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I can fill in a little more of the history. Skydive Arizona moved from Coolidge to Eloy in April of 1991, and that's when I became increasingly involved in management and Safety and Training. There had already been some experiments with skysurfing, and I put together the 1993 meet because I realized there were enough skysurfers out there, and why not do it? We were trying to raise our profile; 1993 was when we hosted our first World Championships in FS, too.

I had already met Pete McKeeman, who had started the World Freestyle Federation. His main goal was to get skydiving on TV and he succeeded to some extent with the WFF. He had word that ESPN was looking for sports to put into a new extreme sports show and was trying to sell them on Freestyle. At the '92 WFF meet in Eloy, Bob Hallet put on a display of skysurfing. The ESPN guys were kind of funny, they looked like college football coaches and knew NOTHING about skydiving. But they liked the look of skysurfing!

Pete took me on as safety/loadmaster/cat herder for the X-Games, and I worked five out of six of them. (The first one, over the spectacular setting of Newport, RI is one of the best skydiving memories I have, and I've got a lot!) Don't forget that the X-Games Skysurf team was awarded an Emmy for the aerial photography one year. Besides the team camera flyers, a lot of the jumps had outside freefall camera, and the Eagle Cam chase helicopter delivered more spectacular footage. When skysurfing was cancelled, Pete gave us the word like this: "The executives say we're the best team they have worked with, but we just don't sell Slim Jims and Mountain Dew."

Skysurfing was driven almost entirely by television. The famous Pepsi Goose commercial, shot over SDAZ with Troy Hartman, made it all the way to the Super Bowl. Almost everyone taking it up hoped to score on TV. But it never became popular with skydivers in general. I once took a phone call from a journalist looking for a story on skysurfing and she asked me how many people did it. "Oh, worldwide, maybe thirty." "What, I thought it was really popular! Is the small number because it's really hard, or really dangerous?" "No. Most skydivers see no reason whatsoever to tie their feet together with a stick. That really interferes with what you can do."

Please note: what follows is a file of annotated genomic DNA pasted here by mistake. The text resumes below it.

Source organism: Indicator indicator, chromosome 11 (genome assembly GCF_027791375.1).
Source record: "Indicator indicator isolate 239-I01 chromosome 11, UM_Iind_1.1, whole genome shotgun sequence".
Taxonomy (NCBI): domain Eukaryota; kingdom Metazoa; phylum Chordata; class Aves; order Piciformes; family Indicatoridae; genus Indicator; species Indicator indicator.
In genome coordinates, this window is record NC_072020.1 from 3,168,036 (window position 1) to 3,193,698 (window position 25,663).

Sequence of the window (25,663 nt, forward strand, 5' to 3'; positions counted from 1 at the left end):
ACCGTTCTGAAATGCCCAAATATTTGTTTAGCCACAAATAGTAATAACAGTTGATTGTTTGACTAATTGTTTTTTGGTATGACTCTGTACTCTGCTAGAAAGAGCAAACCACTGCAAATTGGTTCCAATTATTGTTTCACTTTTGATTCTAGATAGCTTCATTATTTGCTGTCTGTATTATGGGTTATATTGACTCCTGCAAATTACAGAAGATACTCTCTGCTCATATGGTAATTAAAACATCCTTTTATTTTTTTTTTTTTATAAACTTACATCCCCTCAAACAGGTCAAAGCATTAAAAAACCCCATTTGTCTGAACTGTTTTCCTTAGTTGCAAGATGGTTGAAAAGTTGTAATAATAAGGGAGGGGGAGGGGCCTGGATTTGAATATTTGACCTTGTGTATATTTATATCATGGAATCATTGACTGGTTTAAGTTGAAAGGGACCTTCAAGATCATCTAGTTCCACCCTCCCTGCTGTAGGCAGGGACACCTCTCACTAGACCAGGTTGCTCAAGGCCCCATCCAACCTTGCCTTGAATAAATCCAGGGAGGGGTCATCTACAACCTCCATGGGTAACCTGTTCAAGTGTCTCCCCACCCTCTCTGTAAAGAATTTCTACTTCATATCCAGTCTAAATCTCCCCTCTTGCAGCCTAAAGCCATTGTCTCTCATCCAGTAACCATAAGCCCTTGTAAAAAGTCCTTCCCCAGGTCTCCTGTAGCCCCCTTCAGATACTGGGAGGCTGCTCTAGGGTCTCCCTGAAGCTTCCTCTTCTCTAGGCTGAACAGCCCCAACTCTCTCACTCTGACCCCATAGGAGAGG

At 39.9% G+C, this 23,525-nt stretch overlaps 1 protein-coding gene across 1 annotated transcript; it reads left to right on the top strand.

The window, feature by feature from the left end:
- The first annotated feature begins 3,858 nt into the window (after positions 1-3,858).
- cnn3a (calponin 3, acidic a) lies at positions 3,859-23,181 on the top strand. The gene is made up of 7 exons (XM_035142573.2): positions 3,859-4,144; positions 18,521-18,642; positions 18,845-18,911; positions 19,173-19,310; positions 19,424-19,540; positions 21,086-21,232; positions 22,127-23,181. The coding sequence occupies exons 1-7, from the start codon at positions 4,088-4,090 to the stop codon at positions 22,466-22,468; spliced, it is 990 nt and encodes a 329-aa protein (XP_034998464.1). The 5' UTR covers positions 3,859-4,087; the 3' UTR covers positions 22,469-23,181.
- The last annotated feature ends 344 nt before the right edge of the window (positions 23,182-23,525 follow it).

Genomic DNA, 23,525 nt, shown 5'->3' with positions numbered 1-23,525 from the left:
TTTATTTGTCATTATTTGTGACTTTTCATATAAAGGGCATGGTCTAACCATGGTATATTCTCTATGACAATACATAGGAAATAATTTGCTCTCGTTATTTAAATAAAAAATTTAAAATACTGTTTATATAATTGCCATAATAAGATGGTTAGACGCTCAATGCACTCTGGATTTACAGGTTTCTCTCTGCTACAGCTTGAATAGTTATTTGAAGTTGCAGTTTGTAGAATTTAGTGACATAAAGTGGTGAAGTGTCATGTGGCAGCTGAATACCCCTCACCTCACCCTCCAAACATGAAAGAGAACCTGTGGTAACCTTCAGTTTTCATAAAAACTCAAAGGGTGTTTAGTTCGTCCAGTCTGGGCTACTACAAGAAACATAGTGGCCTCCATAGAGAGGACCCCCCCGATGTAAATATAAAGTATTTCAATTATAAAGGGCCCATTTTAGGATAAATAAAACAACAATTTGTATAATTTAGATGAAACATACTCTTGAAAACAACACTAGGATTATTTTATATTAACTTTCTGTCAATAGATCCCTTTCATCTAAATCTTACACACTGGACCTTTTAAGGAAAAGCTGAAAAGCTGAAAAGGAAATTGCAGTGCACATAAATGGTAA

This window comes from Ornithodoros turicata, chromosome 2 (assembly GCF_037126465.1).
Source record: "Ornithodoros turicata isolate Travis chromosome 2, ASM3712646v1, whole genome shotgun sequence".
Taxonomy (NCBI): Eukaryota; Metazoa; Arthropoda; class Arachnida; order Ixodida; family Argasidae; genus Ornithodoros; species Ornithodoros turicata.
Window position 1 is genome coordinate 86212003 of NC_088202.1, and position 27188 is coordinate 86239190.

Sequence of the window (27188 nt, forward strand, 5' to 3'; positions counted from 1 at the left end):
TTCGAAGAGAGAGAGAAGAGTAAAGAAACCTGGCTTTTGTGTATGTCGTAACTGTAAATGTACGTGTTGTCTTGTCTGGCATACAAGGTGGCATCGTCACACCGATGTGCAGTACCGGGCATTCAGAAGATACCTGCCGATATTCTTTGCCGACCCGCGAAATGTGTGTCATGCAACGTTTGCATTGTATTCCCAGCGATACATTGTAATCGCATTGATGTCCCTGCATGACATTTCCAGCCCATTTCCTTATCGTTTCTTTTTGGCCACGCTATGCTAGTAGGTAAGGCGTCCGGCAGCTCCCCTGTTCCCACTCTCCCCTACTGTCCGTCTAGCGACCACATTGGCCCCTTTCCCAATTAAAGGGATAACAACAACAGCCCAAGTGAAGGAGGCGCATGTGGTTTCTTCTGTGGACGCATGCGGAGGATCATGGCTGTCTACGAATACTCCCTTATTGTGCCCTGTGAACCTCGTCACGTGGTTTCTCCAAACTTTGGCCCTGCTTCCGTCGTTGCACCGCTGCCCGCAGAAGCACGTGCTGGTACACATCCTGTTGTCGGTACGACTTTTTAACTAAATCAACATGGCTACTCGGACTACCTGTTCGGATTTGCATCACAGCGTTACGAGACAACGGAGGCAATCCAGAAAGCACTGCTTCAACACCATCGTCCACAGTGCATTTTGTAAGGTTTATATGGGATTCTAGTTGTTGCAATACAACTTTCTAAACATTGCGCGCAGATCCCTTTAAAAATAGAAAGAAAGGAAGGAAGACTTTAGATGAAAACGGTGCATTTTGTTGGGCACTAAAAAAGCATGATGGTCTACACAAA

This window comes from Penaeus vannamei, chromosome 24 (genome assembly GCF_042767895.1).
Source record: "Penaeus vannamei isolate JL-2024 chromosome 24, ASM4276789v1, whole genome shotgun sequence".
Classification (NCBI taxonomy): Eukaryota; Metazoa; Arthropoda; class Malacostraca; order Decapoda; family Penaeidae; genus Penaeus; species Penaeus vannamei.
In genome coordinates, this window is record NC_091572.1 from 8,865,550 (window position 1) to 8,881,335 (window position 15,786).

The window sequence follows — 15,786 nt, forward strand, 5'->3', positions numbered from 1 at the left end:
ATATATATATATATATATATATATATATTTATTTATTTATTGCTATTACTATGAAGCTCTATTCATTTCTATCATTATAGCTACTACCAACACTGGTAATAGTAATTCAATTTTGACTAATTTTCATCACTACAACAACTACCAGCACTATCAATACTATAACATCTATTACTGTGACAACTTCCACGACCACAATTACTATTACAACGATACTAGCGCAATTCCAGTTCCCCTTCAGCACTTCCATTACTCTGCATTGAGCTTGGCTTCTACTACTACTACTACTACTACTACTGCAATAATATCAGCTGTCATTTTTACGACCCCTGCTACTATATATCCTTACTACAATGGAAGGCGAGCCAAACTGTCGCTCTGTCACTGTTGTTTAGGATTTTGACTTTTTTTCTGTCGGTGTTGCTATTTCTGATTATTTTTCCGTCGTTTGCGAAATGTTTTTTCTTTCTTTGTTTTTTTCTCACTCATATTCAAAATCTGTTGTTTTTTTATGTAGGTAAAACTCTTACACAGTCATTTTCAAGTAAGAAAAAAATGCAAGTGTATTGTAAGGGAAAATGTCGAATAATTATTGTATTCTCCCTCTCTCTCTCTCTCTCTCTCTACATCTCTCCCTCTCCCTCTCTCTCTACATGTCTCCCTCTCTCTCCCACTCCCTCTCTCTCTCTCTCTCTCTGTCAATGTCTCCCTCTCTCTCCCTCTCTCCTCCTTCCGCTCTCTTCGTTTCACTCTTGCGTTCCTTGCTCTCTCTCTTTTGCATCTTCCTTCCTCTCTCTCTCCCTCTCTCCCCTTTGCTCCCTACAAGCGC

I'll end with some safety comments. In all the jumps I was present for, the only serious injury was when Patrick de Guayardon and Eric Fradet did a tandem board jump. It got a little sketchy, so they decided to cut away. One system released slightly before the other, then the second system only released one binding, which pretty much tore up the knee of the victim. But he eventually got away clean. The biggest concern was boards falling on something - farmers, airplanes on the ground, cars, whatever. Not as bad as a skyball, but they would definitely do damage, even with a pilot chute to slow them down.

But the perception was interesting. At the X-games immediately after that year three competitors died in non-Skysurf accidents, the whole crew was taken into a meeting by Pete, saying we would be asked about it. He made it clear that he couldn't tell  us what to say, but he asked that we try to explain the circumstances did not involve skysurfing. But it was kind of weird. When we mingled with people from other events and they found out we were from the Skysurf unit, they were like "Wow, these guys are REALLY extreme. I only broke my arm in the half pipe."

When the X-Games dropped Skysurfing, recruitment largely stopped. The media moved on to other fads for commercials. You can't run a Nationals or World Meet without at least 30 plus competitors in an event without losing a lot of money, so I was one of the voices begging USPA and the IPC to drop it. They did, and that pretty much killed Skysurfing.

By the way, at the World Championships in Eloy where Eric Fradet won gold (after being second so many times in so many meets) I checked with the French Head of Delegation about something I suspected should be brought to the attention of the crowd at the awards ceremony. He was then, and still is as far as I know, the only person to ever win gold at the World Championships in two totally different events: 4-way Open and Skysurf. 

Bryan Burke, now retired from SDAZ

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